NASA’s Asteroid Defense Plan
Despite the fact that we have heard for years that NASA has warned that it is not a matter of “if” a massive cataclysmic asteroid will hit the Earth, but “when,” Ham writes that we need not worry about it. He begins with the words:
What you believe about the Earth’s past doesn’t just influence how you view it—your belief also determines how you view the future! Because of their beliefs about the past, many evolutionists are concerned that somehow mankind will be catastrophically wiped out and life as we know it will end on Earth. One of the most popular versions of this apocalyptic tale is that a massive asteroid, or several asteroids, will strike Earth and obliterate life.
For added effect, Ham links to this video created by the Discovery Channel that simulates an asteroid impact:
It should be no surprise that Ham blames the worldview of evolutionists for inspiring such fear. He ridicules the “supposed dinosaur extinction event” which presumes that dinosaurs were wiped out about 65 million years ago.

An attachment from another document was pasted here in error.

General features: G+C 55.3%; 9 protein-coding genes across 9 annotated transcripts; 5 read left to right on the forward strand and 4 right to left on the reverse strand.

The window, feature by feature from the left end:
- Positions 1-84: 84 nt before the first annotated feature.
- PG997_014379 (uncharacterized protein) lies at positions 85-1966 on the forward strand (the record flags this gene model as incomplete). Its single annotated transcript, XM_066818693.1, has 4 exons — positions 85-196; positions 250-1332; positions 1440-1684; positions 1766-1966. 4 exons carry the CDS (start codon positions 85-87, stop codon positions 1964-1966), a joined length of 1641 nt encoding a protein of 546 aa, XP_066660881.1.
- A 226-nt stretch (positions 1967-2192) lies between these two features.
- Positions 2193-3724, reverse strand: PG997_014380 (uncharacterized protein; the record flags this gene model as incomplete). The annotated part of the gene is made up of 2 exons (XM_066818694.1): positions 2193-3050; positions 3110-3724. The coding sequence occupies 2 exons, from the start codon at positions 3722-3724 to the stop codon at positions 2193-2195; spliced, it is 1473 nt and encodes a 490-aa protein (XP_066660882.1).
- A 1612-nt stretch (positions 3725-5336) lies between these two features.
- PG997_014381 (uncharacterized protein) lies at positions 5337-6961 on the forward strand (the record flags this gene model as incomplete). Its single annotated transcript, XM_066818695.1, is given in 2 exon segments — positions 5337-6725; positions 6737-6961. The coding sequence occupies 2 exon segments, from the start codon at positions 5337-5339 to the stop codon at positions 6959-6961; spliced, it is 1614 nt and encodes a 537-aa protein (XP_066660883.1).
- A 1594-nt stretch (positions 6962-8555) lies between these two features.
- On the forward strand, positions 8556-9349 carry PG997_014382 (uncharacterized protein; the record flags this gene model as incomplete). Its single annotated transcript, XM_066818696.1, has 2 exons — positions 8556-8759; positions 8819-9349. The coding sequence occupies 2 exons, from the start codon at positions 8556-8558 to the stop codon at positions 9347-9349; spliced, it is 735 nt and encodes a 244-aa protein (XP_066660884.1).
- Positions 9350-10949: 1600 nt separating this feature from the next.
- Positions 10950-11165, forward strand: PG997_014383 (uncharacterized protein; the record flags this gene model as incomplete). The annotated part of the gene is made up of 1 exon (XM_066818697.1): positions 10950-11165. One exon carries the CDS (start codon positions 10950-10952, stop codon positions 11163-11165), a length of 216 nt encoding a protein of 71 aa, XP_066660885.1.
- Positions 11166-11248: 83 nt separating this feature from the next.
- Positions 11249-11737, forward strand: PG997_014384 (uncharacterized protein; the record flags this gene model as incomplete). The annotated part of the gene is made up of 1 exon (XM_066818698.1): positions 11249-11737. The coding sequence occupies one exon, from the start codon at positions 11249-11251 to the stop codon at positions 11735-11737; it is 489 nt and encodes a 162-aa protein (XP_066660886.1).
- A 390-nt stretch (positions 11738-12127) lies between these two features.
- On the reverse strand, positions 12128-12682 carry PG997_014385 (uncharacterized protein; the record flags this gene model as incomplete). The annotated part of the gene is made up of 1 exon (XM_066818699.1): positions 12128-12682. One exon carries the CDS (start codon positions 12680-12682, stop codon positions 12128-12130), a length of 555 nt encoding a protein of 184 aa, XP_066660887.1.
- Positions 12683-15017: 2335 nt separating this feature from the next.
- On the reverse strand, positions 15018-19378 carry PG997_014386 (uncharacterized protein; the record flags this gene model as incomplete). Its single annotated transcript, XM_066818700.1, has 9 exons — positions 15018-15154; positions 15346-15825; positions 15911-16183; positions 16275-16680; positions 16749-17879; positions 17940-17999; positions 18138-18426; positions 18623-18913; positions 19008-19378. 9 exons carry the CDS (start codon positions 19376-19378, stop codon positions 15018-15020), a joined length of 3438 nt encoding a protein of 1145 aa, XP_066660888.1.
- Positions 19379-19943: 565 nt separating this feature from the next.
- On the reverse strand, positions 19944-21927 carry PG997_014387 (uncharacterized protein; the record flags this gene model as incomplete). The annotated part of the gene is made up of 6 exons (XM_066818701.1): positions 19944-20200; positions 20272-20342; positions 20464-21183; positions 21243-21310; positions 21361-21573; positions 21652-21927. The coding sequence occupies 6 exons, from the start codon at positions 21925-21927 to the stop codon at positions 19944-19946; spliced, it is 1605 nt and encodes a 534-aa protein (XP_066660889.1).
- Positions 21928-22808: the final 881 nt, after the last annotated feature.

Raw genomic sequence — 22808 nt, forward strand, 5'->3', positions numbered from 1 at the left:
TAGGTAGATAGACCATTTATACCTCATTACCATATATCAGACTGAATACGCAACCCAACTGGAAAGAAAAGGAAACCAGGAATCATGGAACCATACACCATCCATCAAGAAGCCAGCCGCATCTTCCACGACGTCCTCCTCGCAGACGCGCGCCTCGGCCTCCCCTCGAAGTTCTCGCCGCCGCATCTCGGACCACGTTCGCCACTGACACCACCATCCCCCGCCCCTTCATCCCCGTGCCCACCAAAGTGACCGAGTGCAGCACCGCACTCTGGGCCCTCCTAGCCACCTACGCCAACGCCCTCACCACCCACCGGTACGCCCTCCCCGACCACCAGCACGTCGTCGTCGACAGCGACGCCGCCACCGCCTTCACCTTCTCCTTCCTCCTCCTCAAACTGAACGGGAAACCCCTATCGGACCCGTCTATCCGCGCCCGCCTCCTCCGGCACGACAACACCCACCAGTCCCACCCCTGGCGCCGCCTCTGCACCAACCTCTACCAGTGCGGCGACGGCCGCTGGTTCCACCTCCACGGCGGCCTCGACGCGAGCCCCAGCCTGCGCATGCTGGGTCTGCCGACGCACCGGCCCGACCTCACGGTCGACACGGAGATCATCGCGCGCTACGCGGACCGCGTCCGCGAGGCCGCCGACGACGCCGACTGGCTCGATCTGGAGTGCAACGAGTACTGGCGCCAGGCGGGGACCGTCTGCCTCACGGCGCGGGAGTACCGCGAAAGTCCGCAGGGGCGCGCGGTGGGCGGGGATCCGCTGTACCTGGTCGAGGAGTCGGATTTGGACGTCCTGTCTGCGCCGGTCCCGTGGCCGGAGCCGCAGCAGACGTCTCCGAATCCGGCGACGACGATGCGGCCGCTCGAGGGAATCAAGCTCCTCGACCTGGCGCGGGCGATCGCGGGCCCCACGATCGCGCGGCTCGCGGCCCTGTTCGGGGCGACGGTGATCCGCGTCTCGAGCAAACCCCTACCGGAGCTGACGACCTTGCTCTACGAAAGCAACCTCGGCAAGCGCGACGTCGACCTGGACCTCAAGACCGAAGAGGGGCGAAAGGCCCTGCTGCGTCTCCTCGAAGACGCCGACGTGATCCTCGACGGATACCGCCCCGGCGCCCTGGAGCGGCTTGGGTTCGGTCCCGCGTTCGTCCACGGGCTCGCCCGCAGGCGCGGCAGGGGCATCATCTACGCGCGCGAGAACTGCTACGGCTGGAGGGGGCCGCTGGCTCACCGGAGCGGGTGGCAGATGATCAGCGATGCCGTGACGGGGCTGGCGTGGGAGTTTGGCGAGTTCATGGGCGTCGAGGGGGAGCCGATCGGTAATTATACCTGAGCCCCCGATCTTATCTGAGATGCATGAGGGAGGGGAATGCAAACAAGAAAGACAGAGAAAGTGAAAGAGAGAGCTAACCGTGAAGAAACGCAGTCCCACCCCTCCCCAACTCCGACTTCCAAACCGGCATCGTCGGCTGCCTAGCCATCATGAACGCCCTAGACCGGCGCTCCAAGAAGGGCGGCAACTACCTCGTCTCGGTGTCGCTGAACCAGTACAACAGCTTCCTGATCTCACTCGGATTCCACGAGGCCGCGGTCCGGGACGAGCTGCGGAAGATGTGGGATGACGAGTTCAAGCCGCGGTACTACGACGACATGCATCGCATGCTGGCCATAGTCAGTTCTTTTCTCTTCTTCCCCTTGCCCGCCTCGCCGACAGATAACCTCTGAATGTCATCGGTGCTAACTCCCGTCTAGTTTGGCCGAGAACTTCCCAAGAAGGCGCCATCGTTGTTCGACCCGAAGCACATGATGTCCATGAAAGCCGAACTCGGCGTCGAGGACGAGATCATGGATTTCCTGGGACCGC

Ham declares that “those who start with the Bible” will have “a completely different picture of Earth’s future because we start with a different picture of Earth’s past.” The universe is not a result of “naturalistic processes” and it is not “strictly governed by unfeeling natural laws.” He goes on:
God upholds and sustains the universe that He has made (Hebrews 1:3). And we don’t need to worry that an asteroid will obliterate life. The Bible has already told us how things will end—with judgment from God when Jesus Christ returns to Earth (2 Peter 3:10; Revelation 20:11–15). Those of us who have trusted in Christ as Savior have no fear of this coming judgment because our penalty for sin has already been paid by Jesus. But instead of fearing some hypothetical asteroid apocalypse, those who refuse to acknowledge Christ as Lord should fear this coming judgment, and it should bring them to repent and put their faith in Christ.
This is truly scary. Nonetheless, I’m sure many of you are still not concerned. Yet, I argue that there are many in power, who decide how public tax monies are allocated, share very similar philosophies.